|“||Yes, thousands of paratroopers have landed in Nijmegen... right on top of Field Marshal Model.||„|
|~ ~Wilhelm Bittrich|
SS Obergrumppenfuhrer or Wilhelm Bittrich, is the main antagonist of the film, A Bridge To Far. He is apart of the OC, II SS Panzer Corps
He was portrayed by the late Maxmillian Schell.
Wilhelm Wears a Grey Nazi General Suit With a Skull and a reichsadler on his hat. on his uniform he has the iron cross and a iron cross badge on his right pocket he has a Nazi Medal on his left pocket. He also wears a General insignia above the iron cross.
He took part in the invasion of Poland (1939), assigned as LSSAH Chief of Staff to Sepp Dietrich. In January 1940 through October 1941, he was commander of the Regiment "Deutschland" and fought in the battle of France. From the summer of 1942 through February 1943, Bittrich commanded SS Cavalry Division Florian Geyer, that was tasked with rear-security operations (Bandenbekämpfung, literally "bandit-fighting") in the Soviet Union. On 9 July 1942 Bittrich attended a conference called to convey the principles of the Bandenbekämpfung to senior police and security leaders. Organized by Heinrich Himmler, the conference included Kurt Daluege, Erich von dem Bach-Zelewski, Odilo Globocnik, Bruno Streckenbach and others. The policies included collective punishment against villages suspected of supporting partisans, automatic death penalty for immediate families of suspected partisans, deportation (to labor and death camps) of women and children, and confiscation of property for the state.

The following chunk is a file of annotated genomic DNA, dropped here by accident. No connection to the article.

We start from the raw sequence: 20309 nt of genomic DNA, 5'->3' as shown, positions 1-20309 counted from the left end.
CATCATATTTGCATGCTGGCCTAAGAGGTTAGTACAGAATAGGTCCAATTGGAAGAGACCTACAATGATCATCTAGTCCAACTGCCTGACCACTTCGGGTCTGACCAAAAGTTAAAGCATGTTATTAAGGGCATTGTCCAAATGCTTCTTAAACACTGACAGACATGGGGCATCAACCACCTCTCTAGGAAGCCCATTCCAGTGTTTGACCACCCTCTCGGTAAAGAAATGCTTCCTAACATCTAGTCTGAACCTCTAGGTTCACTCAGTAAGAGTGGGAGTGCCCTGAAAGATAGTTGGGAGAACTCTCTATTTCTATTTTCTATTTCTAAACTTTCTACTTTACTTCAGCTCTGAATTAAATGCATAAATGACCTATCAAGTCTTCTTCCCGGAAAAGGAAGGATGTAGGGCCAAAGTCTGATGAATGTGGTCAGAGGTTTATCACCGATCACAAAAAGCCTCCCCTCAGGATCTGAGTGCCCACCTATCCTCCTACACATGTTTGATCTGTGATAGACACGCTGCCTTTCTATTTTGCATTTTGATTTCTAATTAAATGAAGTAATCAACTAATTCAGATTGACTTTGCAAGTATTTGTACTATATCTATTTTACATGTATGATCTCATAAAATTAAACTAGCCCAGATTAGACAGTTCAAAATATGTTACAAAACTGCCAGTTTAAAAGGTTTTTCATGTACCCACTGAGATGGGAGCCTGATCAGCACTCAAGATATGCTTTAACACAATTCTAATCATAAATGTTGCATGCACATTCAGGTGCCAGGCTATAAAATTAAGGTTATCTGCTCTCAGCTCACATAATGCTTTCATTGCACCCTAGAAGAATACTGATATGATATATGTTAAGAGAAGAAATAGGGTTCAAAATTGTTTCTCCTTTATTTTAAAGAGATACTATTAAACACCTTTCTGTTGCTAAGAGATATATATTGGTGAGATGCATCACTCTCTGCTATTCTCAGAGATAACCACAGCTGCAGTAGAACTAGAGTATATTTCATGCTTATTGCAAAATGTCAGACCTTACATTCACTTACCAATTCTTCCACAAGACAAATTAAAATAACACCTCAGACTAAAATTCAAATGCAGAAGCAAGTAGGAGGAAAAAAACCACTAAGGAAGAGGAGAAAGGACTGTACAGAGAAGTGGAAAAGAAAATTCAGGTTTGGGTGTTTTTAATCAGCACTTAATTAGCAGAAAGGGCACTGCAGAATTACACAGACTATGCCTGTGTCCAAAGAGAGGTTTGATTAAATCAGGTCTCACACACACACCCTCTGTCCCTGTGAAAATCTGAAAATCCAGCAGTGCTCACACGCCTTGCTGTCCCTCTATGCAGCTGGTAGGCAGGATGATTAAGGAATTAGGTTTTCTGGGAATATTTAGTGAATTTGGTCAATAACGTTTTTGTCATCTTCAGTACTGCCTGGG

He assumed temporary command of the 2nd SS Panzer Division Das Reich from 14 October 1941 through 12 December 1941, after Paul Hausser had been wounded. He then was given command over the 9th SS Panzer Division Hohenstaufen effective February 1943 until 1 July 1944. On 1 July 1944, he was appointed commander of the 2nd SS Panzer Corps. The 2nd Panzer Corps fought in Normandy, at Arnhem and later in Hungary. Bittrich was listed as a recipient of the Knight's Cross of the Iron Cross with Oak Leaves and Swords by the Association of Knight's Cross Holders, although no record of the award could be found in the German archives due to the irregular nature of its presentation.
After his arrest on 8 May 1945 he was extradited to France on charges of having ordered the execution of 17 members of the Resistance in Nîmes. The trial revealed that Bittrich had not given such an order and had even opened procedures against the responsible officers. As the commander in charge of the troops who committed the execution, he was held responsible for their misconduct and sentenced to five years in prison. The sentence was considered as served after a long pretrial detention. He was put on trial for a second time in 1953 and sentenced to five years in prison for countenancing hangings, pillage and arson, but was acquitted by the French court in Bordeaux again and released in 1954. He was never brought to trial for any actions and war crimes of the 8th SS Cavalry Division Florian Geyer in the Soviet Union.